In this week’s edition, the USGA breaks new ground at an old venue, Tiger Woods enjoy a breakout week and the European Tour introduces a breakthrough concept to speed up play.

Made Cut

Beach bound. It’s no surprise that the USGA announced this week that it will return to Pebble Beach for the 2027 U.S. Open, but it certainly qualified as a pleasant revelation that the association will bring the ’23 Women’s Open to the iconic venue.

While the ’27 U.S. Open will mark the seventh time the seaside layout will host the men’s championship, the ’23 Women’s Open will be the first time that the event is played at Pebble Beach.

“Pebble is just a special place. It’s tough, it’s long, it will be good to be able to be at the same course where the men have played,” said Paula Creamer, the winner of the 2010 U.S. Women’s Open. “Now that we have an event there I think the crowd will be huge.”

And now that the USGA has the women’s championship scheduled for Pebble Beach it might be time to expand that thinking and pull some other traditional men’s venues into the women’s mix. Yes, we’re talking to you, Shinnecock Hills.

Hero or bust? On Monday, Tiger Woods continued to entice his fans via social media, this time posting a video of his once-signature “stinger” iron shot with the caption, “Return of the stinger. #StarWars;” and on Tuesday he was spotted playing a round of golf at the Medalist Golf Club in Hobe Sound, Fla.

“His swing was smooth,” Ian Baker-Finch told GolfDigest.com. “He looked normal.”

Woods also attended Game 2 of the World Series on Wednesday in Los Angeles and posted on Twitter, “I last went to the #WorldSeries with my Dad in 1988, also game 2. Amazing to be back almost 30 years later. Let’s go Dodgers!”

As to when Woods might return to competition, that remains unknown, but his former swing coach Hank Haney suggested on social media that December’s Hero World Challenge, a limited-field and unofficial event, would be the most likely option.

“Hero World Challenge is where and when; why wouldn’t he play there? Only thing that keeps him from playing there is a set back,” Haney tweeted.

Oh, and on Friday, Woods pleaded guilty to reckless driving, a lesser charge stemming from his Labor Day arrest for DUI, and entered a diversion program. So, all things considered, a good week.


Made Cut-Did Not Finish (MDF)

Grass ceilings. Emily Nash did everything that was asked of her. She played from the correct set of tees. She carried her own bag. She shot a 3-over 75 to lap the field by four strokes.

But most importantly, she played by the rules. All of the rules, no matter how antiquated and absurd they may seem.

Nash, a junior at Lunenburg High School, won the Central Massachusetts Division 3 boys’ golf tournament, but according to state rules she wasn’t awarded the trophy or invited to next week’s state tournament as an individual. Her score only counted toward the team total.

Event director Kevin Riordan said he was simply enforcing the rules and that he planned to buy Nash a winner’s trophy; while the player who finished runner-up, and was declared the winner, offered to give the actual trophy to Nash, who politely declined the offer.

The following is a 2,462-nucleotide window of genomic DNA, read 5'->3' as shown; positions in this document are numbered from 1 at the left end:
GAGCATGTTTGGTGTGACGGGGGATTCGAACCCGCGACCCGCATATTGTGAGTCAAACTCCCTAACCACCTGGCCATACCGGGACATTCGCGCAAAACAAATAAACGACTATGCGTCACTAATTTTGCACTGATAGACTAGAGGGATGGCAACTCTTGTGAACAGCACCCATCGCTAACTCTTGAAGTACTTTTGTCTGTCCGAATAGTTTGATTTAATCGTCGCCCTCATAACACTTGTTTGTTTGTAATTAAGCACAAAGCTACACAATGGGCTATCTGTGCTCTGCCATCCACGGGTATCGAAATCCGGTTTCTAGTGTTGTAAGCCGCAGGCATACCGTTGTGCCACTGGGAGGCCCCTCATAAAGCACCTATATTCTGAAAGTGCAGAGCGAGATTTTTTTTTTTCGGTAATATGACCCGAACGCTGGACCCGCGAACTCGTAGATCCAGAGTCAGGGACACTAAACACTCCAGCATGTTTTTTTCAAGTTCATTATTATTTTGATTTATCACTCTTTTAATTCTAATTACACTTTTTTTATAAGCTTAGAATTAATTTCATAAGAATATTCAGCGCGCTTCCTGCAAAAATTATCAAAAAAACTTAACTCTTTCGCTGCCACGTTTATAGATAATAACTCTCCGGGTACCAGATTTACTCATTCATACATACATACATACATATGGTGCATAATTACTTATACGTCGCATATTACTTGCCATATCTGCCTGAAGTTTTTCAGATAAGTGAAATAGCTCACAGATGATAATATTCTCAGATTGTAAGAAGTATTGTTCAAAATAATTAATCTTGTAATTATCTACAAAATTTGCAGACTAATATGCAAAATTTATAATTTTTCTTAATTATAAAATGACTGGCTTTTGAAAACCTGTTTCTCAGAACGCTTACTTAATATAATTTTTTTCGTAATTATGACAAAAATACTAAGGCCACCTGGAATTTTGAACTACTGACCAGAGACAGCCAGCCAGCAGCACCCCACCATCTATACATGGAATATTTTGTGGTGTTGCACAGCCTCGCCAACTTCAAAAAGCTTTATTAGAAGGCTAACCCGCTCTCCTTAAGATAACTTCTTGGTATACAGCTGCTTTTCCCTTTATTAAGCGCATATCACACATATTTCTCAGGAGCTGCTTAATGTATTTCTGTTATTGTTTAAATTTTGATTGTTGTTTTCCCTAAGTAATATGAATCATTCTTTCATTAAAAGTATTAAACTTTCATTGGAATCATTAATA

The rule is ridiculous and should be changed for a litany of reasons, but the incident should also be celebrated. From Nash’s respect for the rules to the reactions from players and officials, the moment was a real-world demonstration of everything that makes golf different.

On the clock. The European Tour has always been the pointy end of the spear when it comes to golf’s ongoing struggles with slow play, and news this week that the Continent is poised to take the fight to the next level should come as no surprise.

The tour announced that the former Austrian Open will be renamed the Shot Clock Masters and will feature, yep, you guessed it, a shot clock for every player on every shot.

The circuit tinkered with the shot clock idea this year at the GolfSixes event, but for next June’s tournament each player in the 120-man field will be timed and violators will be issued one-shot penalties.

The first player to play in each group will have 50 seconds and the other players will have 40 seconds to hit. Fans shouldn’t expect to see a similar event on the PGA Tour anytime soon, but it certainly has plenty of support on this side of the transatlantic divide.

“I think it would be very interesting,” world No. 1 Dustin Johnson said this week when asked about a “shot clock” event in the United States. “You’d see a lot of guys getting penalties on our Tour. Yeah, that would be quite fun, actually. I’d have plenty of time but there’s a lot of guys that wouldn’t. They would be getting a penalty on every hole.” 


Missed Cut

Tweet of the week: Speaking of the European Tour’s advantage over the U.S. circuit, the Continent’s social media platforms have set a new standard in the game for the last few years, but they curiously missed the mark with an item this week featuring the caption “Welcome to Day 1 . . . #HSBCChampions.” Missing from the short clip was Russell Knox, who won the event two years ago.

“Any reason why you missed the 2015 winner?” asked Knox in a separate post. The Scot was not qualified for this year’s event, but he’s still a former champion. Brendan Steele added via Twitter, “That’s bad.”

Well, it’s certainly not good.



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